Because of this solidarity and because paaramitaas practice nurtures
body, speech, and the mind-heart, the Buddhist believes her moral
efforts flow necessarily into the community on many levels,
materially, verbally, and mentally, in a subtle, looping reciprocity.
     Second, Buddhist tradition differs from the Western in defining
//membership// in the moral community, the “considered others” to whom
paaramitaas-defined practices are to be extended. In the dominant
traditions of Western culture, at least since Aristotle, the community
of character and virtue has clearly been the //human// community. The
politics in which an individual’s ethics and virtue find their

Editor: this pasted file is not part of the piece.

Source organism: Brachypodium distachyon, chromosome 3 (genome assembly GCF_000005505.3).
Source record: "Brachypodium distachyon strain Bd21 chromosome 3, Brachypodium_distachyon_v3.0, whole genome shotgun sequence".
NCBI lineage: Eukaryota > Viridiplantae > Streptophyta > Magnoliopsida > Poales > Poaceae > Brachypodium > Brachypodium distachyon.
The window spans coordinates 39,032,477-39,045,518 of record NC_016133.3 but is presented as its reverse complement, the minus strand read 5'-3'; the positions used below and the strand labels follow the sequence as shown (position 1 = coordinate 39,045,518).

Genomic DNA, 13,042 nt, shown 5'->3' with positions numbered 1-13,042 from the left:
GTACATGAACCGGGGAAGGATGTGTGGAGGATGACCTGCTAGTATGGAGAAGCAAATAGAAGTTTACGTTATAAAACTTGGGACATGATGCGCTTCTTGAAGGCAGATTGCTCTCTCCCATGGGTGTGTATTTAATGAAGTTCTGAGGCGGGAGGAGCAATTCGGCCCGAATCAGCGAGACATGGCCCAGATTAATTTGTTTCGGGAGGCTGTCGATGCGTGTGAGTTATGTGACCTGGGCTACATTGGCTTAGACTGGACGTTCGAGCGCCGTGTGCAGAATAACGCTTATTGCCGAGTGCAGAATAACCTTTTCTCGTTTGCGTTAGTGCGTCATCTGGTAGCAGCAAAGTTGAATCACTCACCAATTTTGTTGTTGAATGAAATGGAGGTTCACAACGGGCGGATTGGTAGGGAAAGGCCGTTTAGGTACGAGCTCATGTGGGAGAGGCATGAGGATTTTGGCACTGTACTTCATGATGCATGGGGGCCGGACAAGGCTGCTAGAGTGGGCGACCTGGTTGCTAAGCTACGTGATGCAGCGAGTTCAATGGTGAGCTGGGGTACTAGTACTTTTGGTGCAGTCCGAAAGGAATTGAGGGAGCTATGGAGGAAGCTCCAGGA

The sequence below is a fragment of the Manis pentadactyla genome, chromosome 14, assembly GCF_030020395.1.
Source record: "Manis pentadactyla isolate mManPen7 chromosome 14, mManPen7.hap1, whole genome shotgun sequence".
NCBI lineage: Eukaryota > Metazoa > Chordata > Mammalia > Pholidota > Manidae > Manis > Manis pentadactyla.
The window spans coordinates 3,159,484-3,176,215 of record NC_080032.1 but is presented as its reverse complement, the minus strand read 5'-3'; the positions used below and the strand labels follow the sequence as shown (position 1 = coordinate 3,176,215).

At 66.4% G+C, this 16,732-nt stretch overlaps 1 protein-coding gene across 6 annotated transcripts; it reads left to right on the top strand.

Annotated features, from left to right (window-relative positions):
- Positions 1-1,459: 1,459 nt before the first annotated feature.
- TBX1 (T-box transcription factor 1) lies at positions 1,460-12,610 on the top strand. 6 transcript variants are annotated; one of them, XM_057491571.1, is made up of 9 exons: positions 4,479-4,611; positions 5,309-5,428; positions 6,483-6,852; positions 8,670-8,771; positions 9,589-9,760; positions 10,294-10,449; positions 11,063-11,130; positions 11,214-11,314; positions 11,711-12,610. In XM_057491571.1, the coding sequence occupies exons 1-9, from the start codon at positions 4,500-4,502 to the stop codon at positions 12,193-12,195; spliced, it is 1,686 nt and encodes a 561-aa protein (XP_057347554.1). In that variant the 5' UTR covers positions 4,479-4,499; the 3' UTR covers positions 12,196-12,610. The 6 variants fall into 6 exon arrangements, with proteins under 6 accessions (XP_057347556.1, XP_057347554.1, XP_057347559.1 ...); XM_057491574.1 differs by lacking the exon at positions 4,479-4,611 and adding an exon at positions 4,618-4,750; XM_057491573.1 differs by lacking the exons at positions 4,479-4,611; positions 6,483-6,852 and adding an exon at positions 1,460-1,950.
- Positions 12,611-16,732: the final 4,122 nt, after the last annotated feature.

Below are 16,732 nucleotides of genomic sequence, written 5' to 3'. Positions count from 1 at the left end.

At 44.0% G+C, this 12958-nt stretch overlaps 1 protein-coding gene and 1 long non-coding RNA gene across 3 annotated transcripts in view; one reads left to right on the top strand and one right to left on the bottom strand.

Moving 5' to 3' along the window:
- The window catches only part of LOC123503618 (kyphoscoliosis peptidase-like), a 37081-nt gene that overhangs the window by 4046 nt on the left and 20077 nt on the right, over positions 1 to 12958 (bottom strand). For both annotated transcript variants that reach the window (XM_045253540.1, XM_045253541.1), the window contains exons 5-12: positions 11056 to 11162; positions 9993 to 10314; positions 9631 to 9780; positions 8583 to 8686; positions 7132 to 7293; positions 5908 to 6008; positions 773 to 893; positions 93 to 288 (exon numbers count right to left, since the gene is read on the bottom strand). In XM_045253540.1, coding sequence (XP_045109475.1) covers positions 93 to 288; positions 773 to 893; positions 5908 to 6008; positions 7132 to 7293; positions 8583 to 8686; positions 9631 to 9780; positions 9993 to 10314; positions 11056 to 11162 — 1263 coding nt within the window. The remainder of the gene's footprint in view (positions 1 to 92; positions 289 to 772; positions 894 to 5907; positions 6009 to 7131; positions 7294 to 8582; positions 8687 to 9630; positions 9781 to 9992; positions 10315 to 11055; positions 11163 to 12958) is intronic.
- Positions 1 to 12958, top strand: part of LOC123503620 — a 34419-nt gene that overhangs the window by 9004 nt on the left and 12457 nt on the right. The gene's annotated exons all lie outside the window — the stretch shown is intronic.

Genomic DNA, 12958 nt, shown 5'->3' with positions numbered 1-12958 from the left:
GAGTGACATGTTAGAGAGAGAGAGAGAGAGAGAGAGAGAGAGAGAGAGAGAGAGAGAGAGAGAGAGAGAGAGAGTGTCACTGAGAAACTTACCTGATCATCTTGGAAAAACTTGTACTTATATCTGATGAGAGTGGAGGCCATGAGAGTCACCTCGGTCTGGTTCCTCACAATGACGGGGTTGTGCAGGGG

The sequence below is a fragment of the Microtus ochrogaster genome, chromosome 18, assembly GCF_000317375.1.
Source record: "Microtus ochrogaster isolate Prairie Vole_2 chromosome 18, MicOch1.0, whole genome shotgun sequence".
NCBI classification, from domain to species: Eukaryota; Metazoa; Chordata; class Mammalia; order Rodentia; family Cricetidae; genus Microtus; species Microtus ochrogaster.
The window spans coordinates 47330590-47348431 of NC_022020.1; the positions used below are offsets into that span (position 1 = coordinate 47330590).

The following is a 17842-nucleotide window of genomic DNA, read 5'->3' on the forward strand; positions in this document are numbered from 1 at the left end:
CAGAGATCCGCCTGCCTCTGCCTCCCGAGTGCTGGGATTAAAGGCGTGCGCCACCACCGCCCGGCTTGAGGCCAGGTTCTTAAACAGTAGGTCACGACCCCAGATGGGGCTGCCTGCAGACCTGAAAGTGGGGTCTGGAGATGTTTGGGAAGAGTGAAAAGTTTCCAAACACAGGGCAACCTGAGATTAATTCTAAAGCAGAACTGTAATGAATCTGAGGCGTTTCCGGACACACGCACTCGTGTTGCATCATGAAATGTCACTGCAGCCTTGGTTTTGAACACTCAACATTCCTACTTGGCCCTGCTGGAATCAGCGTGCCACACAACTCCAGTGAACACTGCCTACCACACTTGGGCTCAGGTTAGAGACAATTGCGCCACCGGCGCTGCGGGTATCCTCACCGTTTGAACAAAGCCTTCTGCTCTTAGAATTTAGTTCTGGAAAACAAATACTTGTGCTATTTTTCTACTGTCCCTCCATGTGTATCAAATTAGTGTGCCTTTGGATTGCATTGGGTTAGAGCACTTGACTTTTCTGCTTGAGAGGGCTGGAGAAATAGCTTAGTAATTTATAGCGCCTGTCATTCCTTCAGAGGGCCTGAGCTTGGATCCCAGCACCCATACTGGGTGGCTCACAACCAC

completion is a human politics - almost always an anthropocentric,
urban politics. The Buddhist community of virtue is biocentric, far
more inclusive of animals and other sentient beings as objects of
moral consideration (in the practice of the six paaramitaas, for
example, giving aid to animals) than Western virtues tradition.[33]
Because of this biocentric orientation, Buddhist moral practices must
include specific training and self-cultivation in our relations with
nature, as well as human society, extending daana, “siila, k.saanti,
and so on to non-human sentient beings and to the biosphere itself as
a community of communities.[34]
     Given the exurban settings of Buddhist monasteries and
universities, and other factors, Buddhist ethics did not elaborate
itself often into urban, class-oriented political theory, a theory of
revolutionary change, or a theory legitimizing divine rule… although
Buddhist thinkers did propose all three. The community scale imaged by
the sa.mgha was smaller and more nurturing of personal development,
perhaps that of a village set within nature. Perhaps this goes to